There is an “indisputable case” for introducing measures to provide greater certainty and security for people on zero-hours contracts, but it may be too early to move towards an outright ban, according to a report by the Resolution Foundation.
The independent thinktank’s review of the use of zero-hours contracts across all sectors identified concerns around the impact on staff turnover, morale and the quality of services.
But it said a minority of employers and some groups of workers valued the flexibility of such arrangements, meaning it was difficult to argue in favour of an outright ban.
It is estimated that 150,000 home care workers are currently employed on zero-hours contracts, under which employees are not guaranteed a set number of working hours.
The Resolution Foundation said high turnover and poor quality resulting from the use of such contracts was “a particular cause for concern in sectors such a social care, where professional standards are essential”.
Business secretary Vince Cable’s announced earlier this month that he is undertaking a “fact-finding” review of zero-hours contracts. The Resolution Foundation said it would set out its recommendations in the coming months.
The use of zero-hours contracts has risen sharply in recent years. According to the Office for National Statistics, the number of people employed on this basis rose from 134,000 in 2006 to 208,000 in 2012.
The Resolution Foundation’s report said this was likely to be a “substantial underestimate” of the true scale of the use of zero-hours contracts across the UK, possibly due to underreporting.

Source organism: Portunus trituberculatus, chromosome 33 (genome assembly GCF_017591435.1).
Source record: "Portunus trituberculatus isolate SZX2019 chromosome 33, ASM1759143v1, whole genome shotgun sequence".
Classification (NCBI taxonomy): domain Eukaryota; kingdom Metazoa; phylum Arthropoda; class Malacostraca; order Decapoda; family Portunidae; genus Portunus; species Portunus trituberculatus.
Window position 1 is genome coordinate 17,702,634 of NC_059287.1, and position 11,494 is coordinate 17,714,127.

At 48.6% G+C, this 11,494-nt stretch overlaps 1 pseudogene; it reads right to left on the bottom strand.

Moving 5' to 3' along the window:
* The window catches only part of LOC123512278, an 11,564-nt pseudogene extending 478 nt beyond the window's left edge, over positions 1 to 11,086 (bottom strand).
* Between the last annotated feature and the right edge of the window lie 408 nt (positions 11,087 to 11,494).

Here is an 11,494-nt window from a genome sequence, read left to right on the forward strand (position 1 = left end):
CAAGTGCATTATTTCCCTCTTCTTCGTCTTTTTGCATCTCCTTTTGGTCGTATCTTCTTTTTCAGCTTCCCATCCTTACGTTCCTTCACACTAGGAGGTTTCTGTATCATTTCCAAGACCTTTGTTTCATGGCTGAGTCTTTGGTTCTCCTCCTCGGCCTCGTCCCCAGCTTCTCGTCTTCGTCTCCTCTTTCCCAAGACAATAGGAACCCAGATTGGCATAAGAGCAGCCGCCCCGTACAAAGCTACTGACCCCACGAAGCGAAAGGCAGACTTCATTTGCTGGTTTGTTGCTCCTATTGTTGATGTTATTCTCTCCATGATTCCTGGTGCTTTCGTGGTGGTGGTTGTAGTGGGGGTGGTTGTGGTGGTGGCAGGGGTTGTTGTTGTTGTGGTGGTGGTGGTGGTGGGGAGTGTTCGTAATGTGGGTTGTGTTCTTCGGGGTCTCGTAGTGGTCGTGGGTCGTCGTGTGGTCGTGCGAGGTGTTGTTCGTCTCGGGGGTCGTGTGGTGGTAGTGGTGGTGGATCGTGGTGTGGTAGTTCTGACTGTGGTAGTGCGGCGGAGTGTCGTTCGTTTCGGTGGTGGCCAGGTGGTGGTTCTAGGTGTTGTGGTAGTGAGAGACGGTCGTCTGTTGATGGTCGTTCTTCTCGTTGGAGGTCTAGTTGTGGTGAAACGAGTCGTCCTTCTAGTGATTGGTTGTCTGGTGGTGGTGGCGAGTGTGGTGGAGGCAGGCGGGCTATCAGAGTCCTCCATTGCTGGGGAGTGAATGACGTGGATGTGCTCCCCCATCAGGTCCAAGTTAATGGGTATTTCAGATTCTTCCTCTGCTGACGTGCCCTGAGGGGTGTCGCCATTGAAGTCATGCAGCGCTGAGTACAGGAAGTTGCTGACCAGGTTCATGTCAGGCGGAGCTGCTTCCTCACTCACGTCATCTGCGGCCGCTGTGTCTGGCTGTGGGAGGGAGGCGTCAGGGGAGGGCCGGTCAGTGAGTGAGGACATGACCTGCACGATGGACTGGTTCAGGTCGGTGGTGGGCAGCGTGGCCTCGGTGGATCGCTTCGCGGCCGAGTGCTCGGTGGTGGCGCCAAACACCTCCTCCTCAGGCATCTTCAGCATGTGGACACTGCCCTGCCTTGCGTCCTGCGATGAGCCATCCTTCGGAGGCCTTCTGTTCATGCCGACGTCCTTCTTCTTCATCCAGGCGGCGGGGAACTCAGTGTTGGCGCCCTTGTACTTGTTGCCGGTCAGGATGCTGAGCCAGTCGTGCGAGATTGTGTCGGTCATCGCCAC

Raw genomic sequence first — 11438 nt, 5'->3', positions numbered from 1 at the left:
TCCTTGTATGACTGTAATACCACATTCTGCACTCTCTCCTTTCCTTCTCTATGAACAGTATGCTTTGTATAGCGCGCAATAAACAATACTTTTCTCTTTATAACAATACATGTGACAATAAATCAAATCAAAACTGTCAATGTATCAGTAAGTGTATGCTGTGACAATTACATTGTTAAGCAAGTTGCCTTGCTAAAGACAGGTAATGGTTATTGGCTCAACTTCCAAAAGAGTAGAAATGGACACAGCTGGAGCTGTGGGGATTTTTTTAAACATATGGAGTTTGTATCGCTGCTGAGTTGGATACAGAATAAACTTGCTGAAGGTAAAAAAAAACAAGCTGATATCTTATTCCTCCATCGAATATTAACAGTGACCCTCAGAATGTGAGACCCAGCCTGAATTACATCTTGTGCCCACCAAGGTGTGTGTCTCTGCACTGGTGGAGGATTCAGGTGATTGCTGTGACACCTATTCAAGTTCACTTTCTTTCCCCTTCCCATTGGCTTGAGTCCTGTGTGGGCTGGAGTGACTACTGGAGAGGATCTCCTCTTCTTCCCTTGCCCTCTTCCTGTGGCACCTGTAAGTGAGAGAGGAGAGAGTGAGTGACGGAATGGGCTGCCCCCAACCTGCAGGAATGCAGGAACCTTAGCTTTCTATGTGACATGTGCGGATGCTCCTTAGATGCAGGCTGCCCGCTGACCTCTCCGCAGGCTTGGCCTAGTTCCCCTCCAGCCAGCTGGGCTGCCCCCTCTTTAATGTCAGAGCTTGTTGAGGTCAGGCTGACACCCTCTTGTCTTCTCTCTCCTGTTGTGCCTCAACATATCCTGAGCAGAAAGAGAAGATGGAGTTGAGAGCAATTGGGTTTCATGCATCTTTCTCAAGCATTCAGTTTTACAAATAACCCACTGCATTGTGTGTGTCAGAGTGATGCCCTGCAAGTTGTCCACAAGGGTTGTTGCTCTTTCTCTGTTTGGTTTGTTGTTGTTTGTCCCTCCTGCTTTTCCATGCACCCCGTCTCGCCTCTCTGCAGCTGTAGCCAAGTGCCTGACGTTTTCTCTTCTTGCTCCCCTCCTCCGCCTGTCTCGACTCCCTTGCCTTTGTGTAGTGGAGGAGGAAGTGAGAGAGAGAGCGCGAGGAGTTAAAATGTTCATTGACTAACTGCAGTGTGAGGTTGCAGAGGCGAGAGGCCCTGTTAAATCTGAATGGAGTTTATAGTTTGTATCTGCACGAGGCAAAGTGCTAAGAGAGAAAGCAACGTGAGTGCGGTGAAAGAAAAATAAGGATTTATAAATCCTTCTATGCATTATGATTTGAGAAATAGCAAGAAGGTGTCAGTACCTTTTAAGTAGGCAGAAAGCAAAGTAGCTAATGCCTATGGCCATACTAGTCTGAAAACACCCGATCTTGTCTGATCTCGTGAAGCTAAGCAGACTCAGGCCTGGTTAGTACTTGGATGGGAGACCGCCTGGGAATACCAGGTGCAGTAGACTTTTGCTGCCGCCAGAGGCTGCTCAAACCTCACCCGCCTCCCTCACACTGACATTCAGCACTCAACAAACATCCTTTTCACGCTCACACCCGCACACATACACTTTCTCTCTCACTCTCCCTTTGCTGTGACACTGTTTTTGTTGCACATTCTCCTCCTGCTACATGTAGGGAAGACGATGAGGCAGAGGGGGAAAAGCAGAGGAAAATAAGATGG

Its authors noted that many private sector employers are becoming more reliant on zero-hours contracts to manage their businesses through the difficult economic period, while public sector employers also search for ways to reduce costs.
“This is perhaps most marked in the social care sector where reductions in formula grant from central government have seen local authorities drive down unit rates for care, at the same time as they have been shifting away from purchasing guaranteed volumes to spot purchasing through framework contracts.
“In removing guaranteed block volumes of paid care to providers, framework agreements incentivise the use of zero-hours contracts among providers as a means of managing risk. As a result there is strong evidence to suggest that the use of such agreements is an important factor in ensuring that 56% of all domiciliary care workers are now employed on zero-hours contracts.”
Those employed on zero-hours contacts receive lower gross weekly pay (an average of £236 per week) than those who are not (£482 per week), the report found. It described life for many employees on these contracts as one of “almost permanent uncertainty”.
However, it also noted that the contracts may suit some groups of workers, such as older workers who wish to reduce their hours as they progress towards retirement.
“It may be too early to move toward an outright ban of zero-hours contracts given that a minority value the flexibility and choice they provide,” the authors concluded.
“But there is an indisputable case for preventing the unacceptable aspects of their use and for introducing measures that provide greater certainty and security to those working under them.”
Crisis summit looks at how to improve the home care system for staff and service users